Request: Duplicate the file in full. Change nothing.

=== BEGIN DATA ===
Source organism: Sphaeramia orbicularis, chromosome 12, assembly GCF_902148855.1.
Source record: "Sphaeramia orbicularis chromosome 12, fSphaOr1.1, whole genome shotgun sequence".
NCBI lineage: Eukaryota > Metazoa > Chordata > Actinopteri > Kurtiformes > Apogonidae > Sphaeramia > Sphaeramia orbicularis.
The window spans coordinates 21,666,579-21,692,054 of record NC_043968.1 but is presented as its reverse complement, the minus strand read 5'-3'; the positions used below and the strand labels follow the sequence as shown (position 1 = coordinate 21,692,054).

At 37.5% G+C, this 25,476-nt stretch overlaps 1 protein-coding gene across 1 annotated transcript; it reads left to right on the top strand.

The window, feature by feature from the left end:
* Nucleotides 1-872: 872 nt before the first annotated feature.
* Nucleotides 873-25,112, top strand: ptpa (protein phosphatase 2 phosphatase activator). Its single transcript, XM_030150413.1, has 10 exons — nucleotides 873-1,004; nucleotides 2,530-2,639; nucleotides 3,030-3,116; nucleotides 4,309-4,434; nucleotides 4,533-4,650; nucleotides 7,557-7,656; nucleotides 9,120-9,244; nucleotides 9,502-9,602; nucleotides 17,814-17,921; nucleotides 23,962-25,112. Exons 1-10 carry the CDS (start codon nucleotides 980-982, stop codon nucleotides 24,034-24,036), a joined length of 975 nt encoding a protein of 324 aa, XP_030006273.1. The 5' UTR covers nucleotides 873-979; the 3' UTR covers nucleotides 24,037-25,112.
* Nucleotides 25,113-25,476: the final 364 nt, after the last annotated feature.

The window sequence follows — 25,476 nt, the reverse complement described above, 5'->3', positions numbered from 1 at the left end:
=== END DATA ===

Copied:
Source organism: Sphaeramia orbicularis, chromosome 12, assembly GCF_902148855.1.
Source record: "Sphaeramia orbicularis chromosome 12, fSphaOr1.1, whole genome shotgun sequence".
NCBI lineage: Eukaryota > Metazoa > Chordata > Actinopteri > Kurtiformes > Apogonidae > Sphaeramia > Sphaeramia orbicularis.
The window spans coordinates 21,666,579-21,692,054 of record NC_043968.1 but is presented as its reverse complement, the minus strand read 5'-3'; the positions used below and the strand labels follow the sequence as shown (position 1 = coordinate 21,692,054).

At 37.5% G+C, this 25,476-nt stretch overlaps 1 protein-coding gene across 1 annotated transcript; it reads left to right on the top strand.

The window, feature by feature from the left end:
* Nucleotides 1-872: 872 nt before the first annotated feature.
* Nucleotides 873-25,112, top strand: ptpa (protein phosphatase 2 phosphatase activator). Its single transcript, XM_030150413.1, has 10 exons — nucleotides 873-1,004; nucleotides 2,530-2,639; nucleotides 3,030-3,116; nucleotides 4,309-4,434; nucleotides 4,533-4,650; nucleotides 7,557-7,656; nucleotides 9,120-9,244; nucleotides 9,502-9,602; nucleotides 17,814-17,921; nucleotides 23,962-25,112. Exons 1-10 carry the CDS (start codon nucleotides 980-982, stop codon nucleotides 24,034-24,036), a joined length of 975 nt encoding a protein of 324 aa, XP_030006273.1. The 5' UTR covers nucleotides 873-979; the 3' UTR covers nucleotides 24,037-25,112.
* Nucleotides 25,113-25,476: the final 364 nt, after the last annotated feature.

The window sequence follows — 25,476 nt, the reverse complement described above, 5'->3', positions numbered from 1 at the left end: